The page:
The First Three

After overcoming the third research lecture of three, I find myself reflecting on what if found, felt and at times endured  during the previous weeks. With three very different lectures, I have had three very different experiences.

The first lecture being a philosophical mine field. ‘The aesthetics of indexical drawing’, I immediately thought that it would be an hour of baffling bull excrement, and with little surprise the majority of it was; although it was occasionally enlightened by glimpses of total understanding. The lecture spoke briefly about individuals and their varying perceptions of an object, art piece or alternatively a mere mark on the floor. How do people perceive things and how is that different to how the initially believed they would react? Has anyone ever visited the northern lights in the quest for a complete and utter epiphany of the mind and come away disappointed and significantly underwhelmed? Is there more perfection to be found in the in the imperfect? These were but a few questions I came away thinking. In reflection what was but another desperately mundane night, which was everything but perfect, was nothing less than valuable in causing me to think.

The second lecture would be the complete opposite to the first. What I had initially thought to be useful, purposeful and extremely topical was rather the opposite. ‘The ease of simulation environments for products’, a lecture based on creating products and experiences which focused on the used. A lecture to reinforce my learning on the importance of putting people at the heart of the design process. The lecturer spoke of moving from inspiration to synthesis, to ideation before finishing with its implementation. A process focused on empathy, in order to connect with the need and desire of the people themselves. The lecture pointed towards innovation, but rather his words pointed towards a backwards way of researching. Learning from an artificial world in which people were made to endure, in order to get results that would effect the real world. It seemed terribly incorrect both in thought and practice. Can a machine feel? Can the artificial work in conjunction with the ‘real world’? It all seemed slightly idealist in a push for some sort of desperate innovation that’s non existent.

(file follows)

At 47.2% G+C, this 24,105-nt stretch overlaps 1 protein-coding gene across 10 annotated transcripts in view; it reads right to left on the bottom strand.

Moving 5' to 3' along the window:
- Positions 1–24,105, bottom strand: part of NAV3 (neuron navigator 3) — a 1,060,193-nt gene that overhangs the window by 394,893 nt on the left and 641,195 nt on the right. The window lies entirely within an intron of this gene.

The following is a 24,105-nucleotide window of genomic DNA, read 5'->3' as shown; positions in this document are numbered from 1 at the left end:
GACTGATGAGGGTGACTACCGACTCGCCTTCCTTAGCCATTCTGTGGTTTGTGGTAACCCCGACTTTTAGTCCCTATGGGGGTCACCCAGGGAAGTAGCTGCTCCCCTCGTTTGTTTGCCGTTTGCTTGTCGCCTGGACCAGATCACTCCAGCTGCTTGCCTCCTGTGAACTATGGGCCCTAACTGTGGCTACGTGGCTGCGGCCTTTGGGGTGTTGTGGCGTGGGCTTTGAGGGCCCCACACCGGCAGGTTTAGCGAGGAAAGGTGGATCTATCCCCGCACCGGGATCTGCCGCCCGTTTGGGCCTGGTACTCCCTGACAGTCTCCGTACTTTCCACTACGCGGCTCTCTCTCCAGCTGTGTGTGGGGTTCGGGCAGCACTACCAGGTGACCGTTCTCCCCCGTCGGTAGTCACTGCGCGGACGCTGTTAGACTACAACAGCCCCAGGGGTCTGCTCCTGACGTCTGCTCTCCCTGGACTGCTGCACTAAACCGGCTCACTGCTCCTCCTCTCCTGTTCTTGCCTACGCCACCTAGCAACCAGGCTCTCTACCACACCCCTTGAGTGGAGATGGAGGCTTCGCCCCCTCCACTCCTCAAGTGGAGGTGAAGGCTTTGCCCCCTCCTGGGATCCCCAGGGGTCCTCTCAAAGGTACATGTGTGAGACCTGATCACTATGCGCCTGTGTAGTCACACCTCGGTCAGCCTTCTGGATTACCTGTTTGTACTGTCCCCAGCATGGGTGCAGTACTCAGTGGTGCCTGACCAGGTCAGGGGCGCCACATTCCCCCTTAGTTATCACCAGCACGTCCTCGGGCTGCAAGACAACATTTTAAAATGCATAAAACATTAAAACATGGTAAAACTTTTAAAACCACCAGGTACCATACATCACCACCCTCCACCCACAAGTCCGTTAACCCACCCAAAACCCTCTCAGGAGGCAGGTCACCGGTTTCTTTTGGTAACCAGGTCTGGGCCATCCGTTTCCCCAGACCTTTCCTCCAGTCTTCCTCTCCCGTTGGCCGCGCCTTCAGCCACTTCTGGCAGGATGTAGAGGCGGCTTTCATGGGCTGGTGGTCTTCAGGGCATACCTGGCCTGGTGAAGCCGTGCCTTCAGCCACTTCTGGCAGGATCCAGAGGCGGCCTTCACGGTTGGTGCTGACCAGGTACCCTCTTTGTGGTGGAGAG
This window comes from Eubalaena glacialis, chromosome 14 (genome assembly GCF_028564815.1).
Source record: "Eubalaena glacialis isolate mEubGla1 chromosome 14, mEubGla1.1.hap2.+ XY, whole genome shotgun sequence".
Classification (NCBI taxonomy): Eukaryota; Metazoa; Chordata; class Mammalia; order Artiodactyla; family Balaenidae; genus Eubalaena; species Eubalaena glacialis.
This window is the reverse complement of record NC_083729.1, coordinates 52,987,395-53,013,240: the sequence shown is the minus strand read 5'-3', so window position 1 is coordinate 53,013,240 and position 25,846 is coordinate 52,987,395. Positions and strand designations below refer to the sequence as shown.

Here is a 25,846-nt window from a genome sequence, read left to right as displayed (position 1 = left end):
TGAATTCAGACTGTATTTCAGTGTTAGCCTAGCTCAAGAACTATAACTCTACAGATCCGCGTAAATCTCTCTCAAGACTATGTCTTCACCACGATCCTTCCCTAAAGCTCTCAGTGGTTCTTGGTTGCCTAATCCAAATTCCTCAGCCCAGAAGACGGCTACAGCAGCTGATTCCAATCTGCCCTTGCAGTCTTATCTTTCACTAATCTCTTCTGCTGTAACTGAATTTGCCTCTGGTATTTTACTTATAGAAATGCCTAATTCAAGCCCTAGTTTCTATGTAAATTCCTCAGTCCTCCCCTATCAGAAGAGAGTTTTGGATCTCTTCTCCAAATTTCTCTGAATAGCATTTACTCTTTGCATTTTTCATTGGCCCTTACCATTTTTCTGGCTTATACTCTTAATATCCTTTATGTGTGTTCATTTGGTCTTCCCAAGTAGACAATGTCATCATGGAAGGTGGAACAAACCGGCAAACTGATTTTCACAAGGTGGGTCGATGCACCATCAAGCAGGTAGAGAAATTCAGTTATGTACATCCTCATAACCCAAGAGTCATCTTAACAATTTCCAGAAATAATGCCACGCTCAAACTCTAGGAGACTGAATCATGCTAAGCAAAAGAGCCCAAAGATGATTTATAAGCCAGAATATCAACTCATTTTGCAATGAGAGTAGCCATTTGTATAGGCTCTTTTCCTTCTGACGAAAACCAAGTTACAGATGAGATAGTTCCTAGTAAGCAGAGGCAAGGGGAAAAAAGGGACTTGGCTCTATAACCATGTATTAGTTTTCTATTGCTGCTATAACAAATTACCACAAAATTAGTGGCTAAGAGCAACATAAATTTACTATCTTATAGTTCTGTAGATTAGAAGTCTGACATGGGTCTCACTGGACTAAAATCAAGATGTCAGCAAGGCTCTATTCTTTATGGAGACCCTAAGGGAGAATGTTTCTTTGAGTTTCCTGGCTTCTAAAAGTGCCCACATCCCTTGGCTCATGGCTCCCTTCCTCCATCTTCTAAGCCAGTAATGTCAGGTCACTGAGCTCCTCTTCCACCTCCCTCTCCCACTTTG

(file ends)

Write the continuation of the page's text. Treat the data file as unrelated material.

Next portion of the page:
The third and the most recent lecture was done by a London based fine artist who specialised in miniature art. This particular talk focused on the artists experiences and outcomes which were extremely entertaining and inquisitive. The artist spoke of her time in university when students were taught to produce the tools before they were able to produce their work. Talk of stalking squirrels in order to get the best and finest hairs for her brushes. The intrigue and the immersive nature of the lecture was enthralling. I found myself lost in the eastern world of fine art. Learning about a topic I began with absolutely no interest but finished with pure intrigue. I leave curious about the eastern culture wanting to find, and produce my own tools in order to improve my very own outcomes both mentally and physically. How a simple lecture on the past has propelled me to think of a future,  has forced me into thinking and continuing. A thoroughly enjoyable experience.

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